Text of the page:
I am currently away on an Internet Vacation. I’ll be back online tomorrow, March 31. I have written one new post for each day of my Vacation so that folks don’t miss me too much while I am gone. But keep in mind, these posts have been scheduled ahead of time. Feel free to comment, as always, but note that since I am not checking email, I will likely not be replying to comments until I am back from my Vacation tomorrow. With that said, enjoy!
A few weeks ago, Barry Malzberg had a column titled “The Carlin Effect” in the debut issue of Mike Resnick’s new magazine Galaxy’s Edge. The column really resonated with me because is seemed to capture, quite succinctly, some feelings I’d been having lately about my own writing and my involvement in the “club” of science fiction. The key part of the article, for me, the part with which I shuddered as I read it, was this:
At the Readercon some years ago, I saw X for the first time since the last Readercon (he had been a regular for some years) and asked him how he was doing. Glad to see him, etc. X, a scientist, successful in academia and research, had come to science fiction writing later in life than most of us, he had attended one of the important workshops and almost immediately found himself able to sell short stories to the major markets in quantity. In a few years he had managed to accumulate more than two dozen sales, had his name on magazine covers and so on. “Not sure how I am doing,” X said. “Frankly, I don’t even know if I should be here.”
“The problem is this,” he continued, “I am on the verge of becoming part of the inner circle now, hanging out with the pros here, making a name on panels, learning the personal histories, hearing the gossip. The problem, I am afraid, is that I am losing the very isolation which formed me as a writer, which made me want to write. How can I be one of the members here and retain the sense of exclusion, the anger, the loneliness, which were the basis of my ambition to be a writer? I just don’t feel comfortable hanging around here anymore. I don’t think it is doing me any good as a writer.”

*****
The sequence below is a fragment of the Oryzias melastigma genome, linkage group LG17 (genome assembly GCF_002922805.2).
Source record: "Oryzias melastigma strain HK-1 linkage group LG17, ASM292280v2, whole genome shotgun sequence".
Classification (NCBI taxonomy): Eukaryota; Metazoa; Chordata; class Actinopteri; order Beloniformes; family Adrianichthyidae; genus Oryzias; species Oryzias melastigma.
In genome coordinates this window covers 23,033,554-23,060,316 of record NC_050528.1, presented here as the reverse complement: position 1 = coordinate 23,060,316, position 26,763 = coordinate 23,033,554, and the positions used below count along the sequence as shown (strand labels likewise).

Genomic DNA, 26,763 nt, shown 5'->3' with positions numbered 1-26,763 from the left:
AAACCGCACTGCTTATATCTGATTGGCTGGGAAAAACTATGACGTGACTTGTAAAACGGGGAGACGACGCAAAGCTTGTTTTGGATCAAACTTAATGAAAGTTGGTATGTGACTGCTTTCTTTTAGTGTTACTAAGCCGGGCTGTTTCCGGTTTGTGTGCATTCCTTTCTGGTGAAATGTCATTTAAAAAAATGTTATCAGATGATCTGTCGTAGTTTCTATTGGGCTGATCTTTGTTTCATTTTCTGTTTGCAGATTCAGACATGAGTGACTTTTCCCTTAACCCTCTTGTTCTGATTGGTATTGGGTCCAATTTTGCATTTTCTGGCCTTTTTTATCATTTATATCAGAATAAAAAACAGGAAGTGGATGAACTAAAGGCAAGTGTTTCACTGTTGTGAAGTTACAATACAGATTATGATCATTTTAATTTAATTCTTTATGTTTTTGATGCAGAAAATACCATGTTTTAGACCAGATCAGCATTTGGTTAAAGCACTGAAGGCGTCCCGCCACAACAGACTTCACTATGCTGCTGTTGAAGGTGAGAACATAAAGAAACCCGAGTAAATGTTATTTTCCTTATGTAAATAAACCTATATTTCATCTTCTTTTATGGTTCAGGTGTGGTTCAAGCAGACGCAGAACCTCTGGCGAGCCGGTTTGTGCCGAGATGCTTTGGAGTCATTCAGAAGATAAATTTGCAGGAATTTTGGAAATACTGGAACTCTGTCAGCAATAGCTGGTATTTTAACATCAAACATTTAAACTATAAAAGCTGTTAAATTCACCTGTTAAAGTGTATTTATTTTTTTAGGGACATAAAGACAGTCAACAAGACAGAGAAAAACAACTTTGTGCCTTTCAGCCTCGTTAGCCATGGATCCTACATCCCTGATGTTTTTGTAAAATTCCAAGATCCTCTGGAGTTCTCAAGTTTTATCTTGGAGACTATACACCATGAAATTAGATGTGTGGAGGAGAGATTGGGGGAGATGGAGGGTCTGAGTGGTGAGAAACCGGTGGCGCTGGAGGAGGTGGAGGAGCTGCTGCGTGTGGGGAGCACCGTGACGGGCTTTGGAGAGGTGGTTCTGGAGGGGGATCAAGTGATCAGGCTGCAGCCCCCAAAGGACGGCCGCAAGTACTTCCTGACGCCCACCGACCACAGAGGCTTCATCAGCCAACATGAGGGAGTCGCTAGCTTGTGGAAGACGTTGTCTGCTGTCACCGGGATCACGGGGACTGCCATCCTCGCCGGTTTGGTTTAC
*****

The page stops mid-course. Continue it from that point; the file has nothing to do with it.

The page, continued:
While my experience isn’t quite the same as X (it’s not exclusion, anger and loneliness I wish to retain), it is analogous. At times I feel overwhelmed by the inside baseball and the behind-the-scenes antics. At times it feels like I’ve forgotten that what I set out to do was tell good stories, like those stories I read as a kid. Put more bluntly, at times, it feels like I’ve lost site of the fundamentals.
Part of my reason for taking these two weeks away from the Internet was to do a kind of mental reboot, with a focus back on storytelling. For me, it all comes down to storytelling, to being able to write the best possible story I can, each time I sit down and start something new. They might not be received with much fanfare, they might be far from what other people think are good stories, but they are the best I can manage at the time I write them. I feel like I’ve lost some of that because I’ve been distracted by my entrance into the “big f— club,” as Carlin puts it.
The thing is, now that I’ve made it into the club, now that I’ve sold stories and demonstrated to my satisfaction that it wasn’t a fluke, I don’t have to keep proving that part to myself any more. In many ways, I’m shifting to a new phase of my writing life, one where I can stop trying to prove to myself that I can be a writing and instead, start writing for the pure joy of writing.
For me, storytelling is one of the few forms of magic that exists in the real world. Sitting down to read a well-crafted story is, for me, what I imagine it must be like for a music-lover to listen to a well-crafted concerto. There are all kinds of facets and moving parts that go into its creation, but somehow, it comes out whole, and when it works, it transports the reader some place else. That is what I want to do. That is the reboot I have been looking for these last two weeks. So if you notice a slight shift here–one in which I write far less about my writing, understand that it is because I am trying to spend much more time actually writing, learning to become the best storyteller I can become. I’m too old to play shortstop for the New York Yankees, but you are never to old to learn to tell good stories.